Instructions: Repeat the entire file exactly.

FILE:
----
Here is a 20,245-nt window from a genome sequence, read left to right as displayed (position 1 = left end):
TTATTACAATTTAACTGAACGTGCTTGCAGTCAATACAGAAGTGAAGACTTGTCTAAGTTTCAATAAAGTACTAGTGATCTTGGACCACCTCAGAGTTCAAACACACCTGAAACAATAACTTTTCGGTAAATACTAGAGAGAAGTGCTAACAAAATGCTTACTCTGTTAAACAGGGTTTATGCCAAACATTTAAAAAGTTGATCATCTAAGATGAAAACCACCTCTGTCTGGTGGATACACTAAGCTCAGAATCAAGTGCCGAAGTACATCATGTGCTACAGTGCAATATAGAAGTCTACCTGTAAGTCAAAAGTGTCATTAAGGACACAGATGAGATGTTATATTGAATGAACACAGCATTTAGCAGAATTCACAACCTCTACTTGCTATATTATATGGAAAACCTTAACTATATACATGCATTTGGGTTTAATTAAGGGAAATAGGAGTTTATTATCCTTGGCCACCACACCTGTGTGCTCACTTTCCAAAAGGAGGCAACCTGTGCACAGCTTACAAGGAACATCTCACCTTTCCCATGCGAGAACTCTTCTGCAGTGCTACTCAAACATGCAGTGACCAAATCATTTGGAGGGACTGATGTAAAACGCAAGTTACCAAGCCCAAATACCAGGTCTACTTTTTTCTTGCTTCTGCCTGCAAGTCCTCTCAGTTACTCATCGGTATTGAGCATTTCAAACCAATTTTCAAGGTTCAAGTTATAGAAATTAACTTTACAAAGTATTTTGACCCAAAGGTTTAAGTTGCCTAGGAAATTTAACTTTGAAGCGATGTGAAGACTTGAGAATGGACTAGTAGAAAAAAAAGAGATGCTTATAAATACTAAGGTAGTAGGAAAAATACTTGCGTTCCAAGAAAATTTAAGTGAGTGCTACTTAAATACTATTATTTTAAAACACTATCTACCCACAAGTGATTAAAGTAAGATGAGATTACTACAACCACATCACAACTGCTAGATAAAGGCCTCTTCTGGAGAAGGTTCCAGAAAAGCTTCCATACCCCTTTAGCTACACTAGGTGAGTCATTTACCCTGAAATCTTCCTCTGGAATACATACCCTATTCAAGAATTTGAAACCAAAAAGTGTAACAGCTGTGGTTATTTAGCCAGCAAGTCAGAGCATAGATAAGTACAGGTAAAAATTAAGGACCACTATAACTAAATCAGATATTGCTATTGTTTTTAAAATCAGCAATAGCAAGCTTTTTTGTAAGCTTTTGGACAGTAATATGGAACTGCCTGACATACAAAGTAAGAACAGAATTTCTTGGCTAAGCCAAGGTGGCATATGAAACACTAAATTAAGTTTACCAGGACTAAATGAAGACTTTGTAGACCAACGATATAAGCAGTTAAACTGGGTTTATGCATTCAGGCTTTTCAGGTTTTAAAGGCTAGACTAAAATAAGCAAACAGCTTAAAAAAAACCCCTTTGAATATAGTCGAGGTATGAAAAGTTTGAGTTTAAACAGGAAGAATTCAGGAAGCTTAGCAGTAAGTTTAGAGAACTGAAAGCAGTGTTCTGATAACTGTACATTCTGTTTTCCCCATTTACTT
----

Here is a 20,245-nt window from a genome sequence, read left to right as displayed (position 1 = left end):
TTATTACAATTTAACTGAACGTGCTTGCAGTCAATACAGAAGTGAAGACTTGTCTAAGTTTCAATAAAGTACTAGTGATCTTGGACCACCTCAGAGTTCAAACACACCTGAAACAATAACTTTTCGGTAAATACTAGAGAGAAGTGCTAACAAAATGCTTACTCTGTTAAACAGGGTTTATGCCAAACATTTAAAAAGTTGATCATCTAAGATGAAAACCACCTCTGTCTGGTGGATACACTAAGCTCAGAATCAAGTGCCGAAGTACATCATGTGCTACAGTGCAATATAGAAGTCTACCTGTAAGTCAAAAGTGTCATTAAGGACACAGATGAGATGTTATATTGAATGAACACAGCATTTAGCAGAATTCACAACCTCTACTTGCTATATTATATGGAAAACCTTAACTATATACATGCATTTGGGTTTAATTAAGGGAAATAGGAGTTTATTATCCTTGGCCACCACACCTGTGTGCTCACTTTCCAAAAGGAGGCAACCTGTGCACAGCTTACAAGGAACATCTCACCTTTCCCATGCGAGAACTCTTCTGCAGTGCTACTCAAACATGCAGTGACCAAATCATTTGGAGGGACTGATGTAAAACGCAAGTTACCAAGCCCAAATACCAGGTCTACTTTTTTCTTGCTTCTGCCTGCAAGTCCTCTCAGTTACTCATCGGTATTGAGCATTTCAAACCAATTTTCAAGGTTCAAGTTATAGAAATTAACTTTACAAAGTATTTTGACCCAAAGGTTTAAGTTGCCTAGGAAATTTAACTTTGAAGCGATGTGAAGACTTGAGAATGGACTAGTAGAAAAAAAAGAGATGCTTATAAATACTAAGGTAGTAGGAAAAATACTTGCGTTCCAAGAAAATTTAAGTGAGTGCTACTTAAATACTATTATTTTAAAACACTATCTACCCACAAGTGATTAAAGTAAGATGAGATTACTACAACCACATCACAACTGCTAGATAAAGGCCTCTTCTGGAGAAGGTTCCAGAAAAGCTTCCATACCCCTTTAGCTACACTAGGTGAGTCATTTACCCTGAAATCTTCCTCTGGAATACATACCCTATTCAAGAATTTGAAACCAAAAAGTGTAACAGCTGTGGTTATTTAGCCAGCAAGTCAGAGCATAGATAAGTACAGGTAAAAATTAAGGACCACTATAACTAAATCAGATATTGCTATTGTTTTTAAAATCAGCAATAGCAAGCTTTTTTGTAAGCTTTTGGACAGTAATATGGAACTGCCTGACATACAAAGTAAGAACAGAATTTCTTGGCTAAGCCAAGGTGGCATATGAAACACTAAATTAAGTTTACCAGGACTAAATGAAGACTTTGTAGACCAACGATATAAGCAGTTAAACTGGGTTTATGCATTCAGGCTTTTCAGGTTTTAAAGGCTAGACTAAAATAAGCAAACAGCTTAAAAAAAACCCCTTTGAATATAGTCGAGGTATGAAAAGTTTGAGTTTAAACAGGAAGAATTCAGGAAGCTTAGCAGTAAGTTTAGAGAACTGAAAGCAGTGTTCTGATAACTGTACATTCTGTTTTCCCCATTTACTT